Will EE’s new partnership with Wembley open new doors for marketing and communication inside stadiums?
By The Earnie Team
At this current point in time heading to a stadium like Wembley to watch sport is pretty standard fare. You get your ticket and probably a pint at the ground. You watch the match and see sponsors brand plastered on every corner of the stadium, across digital hoardings and in the programme.
Other than that marketing directly to fans at the match is pretty difficult once they are inside and settled in the stadium. Up till now it was mainly done pre and post-match using print, outdoor and online marketing.EE’s new partnership with Wembley may change this. For one you would expect your phone to actually work and not take forever to load. Secondly and more importantly from a marketing standpoint, it allows brands direct access to their customers at the match. For the FA they have a direct line to people who attend their matches. They can try different content to see who engages and this opens up a whole new world of possibilities for the FA’s sponsors too. William Hill will be licking their lips at the prospect of in-match betting whilst fans are actually at a match.
The EE/Wembley app has already been launched and looks at the moment that they are focusing on upcoming events and travel information for getting too and from Wembley. I am sure the more they learn about the Wembley audience the more that this will be built upon and more content introduced.
The app is a great first step but it will certainly need content at its heart if it is to be a success with fans heading to Wembley. This is what drives people to action and keeps them engaged. Finding what hooks a person at a match is key. For me personally I would love to see in game stats particularly if a report could be created at half time demonstrating where the match is being won and lost and who has had the most touches, tackles, passes, who is the key influencer etc (David Moyes may need that kind of help at Old Trafford pretty soon!)
The importance of this partnership is it demonstrates how essential it is to communicate with fans at the right times. Even when you have got your customer to buy a ticket, it is about creating an experience that makes them want to come back and engage further. So you would assume they would want the app to become personalised to each fan once they sign up so the consumer feels like he/she is being directly spoken to by the brand. It opens up so many possibilities gambling / stats / matchday programme content / offers / competitions / social / gaming. All beamed directly to your target audience in an environment where they can interact with it.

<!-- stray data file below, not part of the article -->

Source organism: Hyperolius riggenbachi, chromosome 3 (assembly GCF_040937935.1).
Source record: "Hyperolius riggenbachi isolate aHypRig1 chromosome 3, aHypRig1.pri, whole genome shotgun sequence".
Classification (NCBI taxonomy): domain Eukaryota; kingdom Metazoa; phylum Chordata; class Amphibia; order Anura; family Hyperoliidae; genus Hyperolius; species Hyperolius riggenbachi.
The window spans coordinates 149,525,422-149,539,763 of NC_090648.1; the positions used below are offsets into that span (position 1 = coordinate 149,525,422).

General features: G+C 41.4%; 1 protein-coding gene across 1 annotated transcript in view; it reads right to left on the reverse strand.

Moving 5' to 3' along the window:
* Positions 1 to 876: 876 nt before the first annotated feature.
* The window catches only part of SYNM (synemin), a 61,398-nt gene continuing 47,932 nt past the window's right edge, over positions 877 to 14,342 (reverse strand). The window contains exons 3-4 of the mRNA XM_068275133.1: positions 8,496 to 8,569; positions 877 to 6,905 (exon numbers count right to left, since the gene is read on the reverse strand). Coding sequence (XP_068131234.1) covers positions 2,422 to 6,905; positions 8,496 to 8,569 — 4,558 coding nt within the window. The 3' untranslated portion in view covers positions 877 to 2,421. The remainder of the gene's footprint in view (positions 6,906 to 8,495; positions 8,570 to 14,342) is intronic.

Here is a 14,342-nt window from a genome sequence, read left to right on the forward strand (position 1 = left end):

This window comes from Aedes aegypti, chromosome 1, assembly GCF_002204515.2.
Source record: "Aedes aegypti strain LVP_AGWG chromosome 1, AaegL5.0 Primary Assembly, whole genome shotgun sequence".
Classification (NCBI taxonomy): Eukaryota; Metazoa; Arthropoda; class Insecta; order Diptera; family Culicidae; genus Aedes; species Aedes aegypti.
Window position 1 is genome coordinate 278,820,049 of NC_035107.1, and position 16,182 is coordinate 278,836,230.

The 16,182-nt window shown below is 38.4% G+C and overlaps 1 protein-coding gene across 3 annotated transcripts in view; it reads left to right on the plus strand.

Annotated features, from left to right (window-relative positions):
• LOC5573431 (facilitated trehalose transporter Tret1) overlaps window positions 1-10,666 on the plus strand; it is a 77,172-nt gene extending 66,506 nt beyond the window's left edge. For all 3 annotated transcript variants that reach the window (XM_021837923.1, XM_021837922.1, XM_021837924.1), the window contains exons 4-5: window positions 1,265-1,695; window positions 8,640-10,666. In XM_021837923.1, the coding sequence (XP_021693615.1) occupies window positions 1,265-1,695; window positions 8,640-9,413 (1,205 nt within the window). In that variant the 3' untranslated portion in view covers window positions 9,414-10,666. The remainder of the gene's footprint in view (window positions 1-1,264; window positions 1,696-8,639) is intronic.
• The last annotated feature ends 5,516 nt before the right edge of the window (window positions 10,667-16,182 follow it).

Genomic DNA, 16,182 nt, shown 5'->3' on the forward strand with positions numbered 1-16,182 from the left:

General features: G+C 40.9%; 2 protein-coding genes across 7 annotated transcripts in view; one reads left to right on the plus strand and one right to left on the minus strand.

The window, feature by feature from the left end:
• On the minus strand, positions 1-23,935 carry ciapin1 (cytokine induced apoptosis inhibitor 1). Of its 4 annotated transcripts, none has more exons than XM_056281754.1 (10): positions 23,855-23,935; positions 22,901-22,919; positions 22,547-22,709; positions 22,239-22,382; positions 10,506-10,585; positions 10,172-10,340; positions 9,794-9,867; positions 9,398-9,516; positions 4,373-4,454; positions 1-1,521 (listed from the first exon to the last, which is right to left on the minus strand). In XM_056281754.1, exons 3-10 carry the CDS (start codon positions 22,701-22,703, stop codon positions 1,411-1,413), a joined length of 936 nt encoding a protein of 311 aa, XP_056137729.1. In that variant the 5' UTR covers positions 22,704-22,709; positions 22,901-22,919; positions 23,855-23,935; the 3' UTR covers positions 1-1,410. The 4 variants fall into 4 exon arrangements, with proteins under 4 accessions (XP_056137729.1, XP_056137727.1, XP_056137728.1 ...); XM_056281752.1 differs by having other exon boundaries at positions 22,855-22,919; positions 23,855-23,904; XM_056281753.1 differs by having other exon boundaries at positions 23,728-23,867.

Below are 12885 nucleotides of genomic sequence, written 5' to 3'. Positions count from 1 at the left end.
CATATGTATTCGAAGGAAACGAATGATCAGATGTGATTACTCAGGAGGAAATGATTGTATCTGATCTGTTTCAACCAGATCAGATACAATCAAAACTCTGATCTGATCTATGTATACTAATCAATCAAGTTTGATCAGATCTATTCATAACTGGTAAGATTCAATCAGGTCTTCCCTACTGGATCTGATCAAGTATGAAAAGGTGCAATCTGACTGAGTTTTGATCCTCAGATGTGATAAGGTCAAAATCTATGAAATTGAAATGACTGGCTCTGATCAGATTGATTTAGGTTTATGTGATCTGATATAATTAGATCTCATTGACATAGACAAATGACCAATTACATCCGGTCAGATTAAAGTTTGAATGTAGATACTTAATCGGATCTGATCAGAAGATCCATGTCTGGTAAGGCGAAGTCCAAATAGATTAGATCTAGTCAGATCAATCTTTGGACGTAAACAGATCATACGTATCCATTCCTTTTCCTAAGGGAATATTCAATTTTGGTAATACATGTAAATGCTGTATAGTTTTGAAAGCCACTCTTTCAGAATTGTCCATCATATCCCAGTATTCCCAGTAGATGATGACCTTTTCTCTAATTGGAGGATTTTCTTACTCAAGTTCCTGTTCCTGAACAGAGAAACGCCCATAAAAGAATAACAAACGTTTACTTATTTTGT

Most brands are about ‘adding value’ so you could always look to lock off part of the app and make it exclusive to members thereby encouraging sign up. Or make it so wifi can only be connected to through the app, I am sure EE will be looking at ways for the app to have exclusive areas only EE customers have access to. You could even look to sell tickets to the next match to people in the grounds which looks as though this is one of the main features of the app. It gives brands the freedom to be instantaneous and react to what people are doing. The NFL always do a great job at the Superbowl with their social media centre, reacting to fans questions in real time. This immerses them in the experience and makes sure they have a positive reaction to the event. The EE partnership lets the FA do the same thing and can be particularly leveraged at their flagship FA Cup Final. Even things as simple as telling you which beer queue is the shortest!
I certainly believe that a successful in ground app is the future of sport marketing in stadia. However anyone can have an app it is the content that drives it and there are so many options to how it could work that getting it right might be far harder than it seems…